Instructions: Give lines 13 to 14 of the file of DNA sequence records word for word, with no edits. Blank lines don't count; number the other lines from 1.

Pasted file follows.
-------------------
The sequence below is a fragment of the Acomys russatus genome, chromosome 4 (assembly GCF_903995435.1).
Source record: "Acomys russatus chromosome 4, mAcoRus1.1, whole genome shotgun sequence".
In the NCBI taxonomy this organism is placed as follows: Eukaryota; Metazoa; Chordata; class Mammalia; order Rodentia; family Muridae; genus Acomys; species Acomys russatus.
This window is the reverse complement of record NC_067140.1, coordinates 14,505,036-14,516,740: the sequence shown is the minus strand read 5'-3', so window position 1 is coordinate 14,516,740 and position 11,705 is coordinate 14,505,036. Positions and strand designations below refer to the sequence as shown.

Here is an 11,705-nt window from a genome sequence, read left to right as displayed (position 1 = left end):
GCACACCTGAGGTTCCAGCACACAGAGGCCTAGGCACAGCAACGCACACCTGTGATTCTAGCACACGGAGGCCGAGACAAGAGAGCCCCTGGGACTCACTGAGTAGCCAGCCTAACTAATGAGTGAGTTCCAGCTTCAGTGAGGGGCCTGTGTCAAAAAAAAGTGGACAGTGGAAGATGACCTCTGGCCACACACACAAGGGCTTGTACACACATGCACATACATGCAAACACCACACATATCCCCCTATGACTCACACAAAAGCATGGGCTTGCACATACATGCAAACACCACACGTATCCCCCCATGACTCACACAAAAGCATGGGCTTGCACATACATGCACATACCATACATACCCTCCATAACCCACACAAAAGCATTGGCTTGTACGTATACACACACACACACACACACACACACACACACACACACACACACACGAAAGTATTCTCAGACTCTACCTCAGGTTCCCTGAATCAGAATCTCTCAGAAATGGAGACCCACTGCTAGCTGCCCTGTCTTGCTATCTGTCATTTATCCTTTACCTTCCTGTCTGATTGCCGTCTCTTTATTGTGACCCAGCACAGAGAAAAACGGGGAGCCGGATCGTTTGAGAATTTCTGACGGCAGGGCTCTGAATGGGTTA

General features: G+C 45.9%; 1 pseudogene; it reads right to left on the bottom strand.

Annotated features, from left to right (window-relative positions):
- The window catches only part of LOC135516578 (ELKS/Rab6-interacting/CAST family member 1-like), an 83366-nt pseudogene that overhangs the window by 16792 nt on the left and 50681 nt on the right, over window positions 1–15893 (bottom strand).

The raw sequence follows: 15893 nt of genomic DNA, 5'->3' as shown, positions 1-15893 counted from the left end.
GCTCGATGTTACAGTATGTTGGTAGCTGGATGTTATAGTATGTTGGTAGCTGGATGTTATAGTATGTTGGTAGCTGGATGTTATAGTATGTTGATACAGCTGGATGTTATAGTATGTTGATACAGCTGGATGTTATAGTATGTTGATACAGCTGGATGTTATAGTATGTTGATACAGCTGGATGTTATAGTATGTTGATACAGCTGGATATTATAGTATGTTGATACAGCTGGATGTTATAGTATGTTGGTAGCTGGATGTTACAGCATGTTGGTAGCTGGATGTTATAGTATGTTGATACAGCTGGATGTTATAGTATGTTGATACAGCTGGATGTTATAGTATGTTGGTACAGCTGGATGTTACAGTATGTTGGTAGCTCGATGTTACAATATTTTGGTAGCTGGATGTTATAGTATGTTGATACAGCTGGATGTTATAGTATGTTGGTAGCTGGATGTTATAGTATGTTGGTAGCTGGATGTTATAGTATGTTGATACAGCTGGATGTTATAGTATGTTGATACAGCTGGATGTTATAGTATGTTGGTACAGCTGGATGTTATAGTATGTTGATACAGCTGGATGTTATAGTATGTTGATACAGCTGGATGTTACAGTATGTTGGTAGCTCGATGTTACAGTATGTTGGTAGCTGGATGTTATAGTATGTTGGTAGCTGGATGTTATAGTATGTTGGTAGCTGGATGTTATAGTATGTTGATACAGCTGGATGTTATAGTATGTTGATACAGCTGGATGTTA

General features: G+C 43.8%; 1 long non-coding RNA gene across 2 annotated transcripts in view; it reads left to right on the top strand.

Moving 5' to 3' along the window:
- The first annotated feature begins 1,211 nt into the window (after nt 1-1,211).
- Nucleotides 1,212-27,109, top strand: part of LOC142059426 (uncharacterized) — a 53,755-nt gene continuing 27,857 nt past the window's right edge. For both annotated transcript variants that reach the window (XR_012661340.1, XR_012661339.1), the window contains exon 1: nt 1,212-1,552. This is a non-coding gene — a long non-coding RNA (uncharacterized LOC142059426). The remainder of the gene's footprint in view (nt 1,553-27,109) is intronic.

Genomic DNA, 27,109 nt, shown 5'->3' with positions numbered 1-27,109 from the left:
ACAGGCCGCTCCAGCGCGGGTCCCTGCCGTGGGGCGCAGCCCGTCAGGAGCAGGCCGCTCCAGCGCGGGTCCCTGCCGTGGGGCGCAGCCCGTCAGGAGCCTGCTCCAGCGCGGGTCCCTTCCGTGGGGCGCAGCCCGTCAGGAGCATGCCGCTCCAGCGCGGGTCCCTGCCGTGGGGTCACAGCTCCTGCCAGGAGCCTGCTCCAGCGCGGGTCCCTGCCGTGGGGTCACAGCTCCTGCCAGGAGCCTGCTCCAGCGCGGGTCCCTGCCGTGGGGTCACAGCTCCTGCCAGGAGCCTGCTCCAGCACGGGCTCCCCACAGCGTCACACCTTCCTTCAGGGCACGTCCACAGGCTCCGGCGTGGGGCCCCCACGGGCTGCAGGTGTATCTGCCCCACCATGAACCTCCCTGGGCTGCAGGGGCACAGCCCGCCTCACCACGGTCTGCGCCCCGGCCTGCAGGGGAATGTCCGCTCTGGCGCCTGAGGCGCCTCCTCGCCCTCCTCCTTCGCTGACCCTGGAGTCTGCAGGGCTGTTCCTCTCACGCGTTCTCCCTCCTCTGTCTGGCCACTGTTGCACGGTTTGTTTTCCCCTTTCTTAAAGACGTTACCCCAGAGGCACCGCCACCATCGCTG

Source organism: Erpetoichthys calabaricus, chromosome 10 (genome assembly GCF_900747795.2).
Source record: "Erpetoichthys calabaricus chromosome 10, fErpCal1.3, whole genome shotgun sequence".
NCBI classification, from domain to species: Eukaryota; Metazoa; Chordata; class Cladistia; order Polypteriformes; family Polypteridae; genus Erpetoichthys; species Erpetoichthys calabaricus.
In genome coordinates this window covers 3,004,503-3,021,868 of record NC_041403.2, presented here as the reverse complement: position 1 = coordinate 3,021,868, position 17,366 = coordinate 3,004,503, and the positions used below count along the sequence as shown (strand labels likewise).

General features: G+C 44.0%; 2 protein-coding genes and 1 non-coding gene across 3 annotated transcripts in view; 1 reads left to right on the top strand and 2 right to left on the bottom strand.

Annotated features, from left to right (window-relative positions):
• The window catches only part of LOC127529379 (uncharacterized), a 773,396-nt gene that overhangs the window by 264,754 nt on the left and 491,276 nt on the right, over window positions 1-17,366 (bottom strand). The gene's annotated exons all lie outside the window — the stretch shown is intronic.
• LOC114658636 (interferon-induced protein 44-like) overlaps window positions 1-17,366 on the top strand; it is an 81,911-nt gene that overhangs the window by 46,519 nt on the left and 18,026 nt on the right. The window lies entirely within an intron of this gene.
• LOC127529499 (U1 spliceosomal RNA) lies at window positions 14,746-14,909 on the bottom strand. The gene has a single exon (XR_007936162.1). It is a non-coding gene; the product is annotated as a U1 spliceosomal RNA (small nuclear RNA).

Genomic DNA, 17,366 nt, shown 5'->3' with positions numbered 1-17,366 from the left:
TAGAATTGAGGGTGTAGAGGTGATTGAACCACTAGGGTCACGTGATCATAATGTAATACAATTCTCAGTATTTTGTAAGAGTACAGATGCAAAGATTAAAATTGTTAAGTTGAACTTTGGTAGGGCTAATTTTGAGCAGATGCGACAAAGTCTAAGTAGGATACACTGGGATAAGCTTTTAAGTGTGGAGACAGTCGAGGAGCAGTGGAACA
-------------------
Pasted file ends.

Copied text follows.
Moving 5' to 3' along the window:
- The first annotated feature begins 1,211 nt into the window (after nt 1-1,211).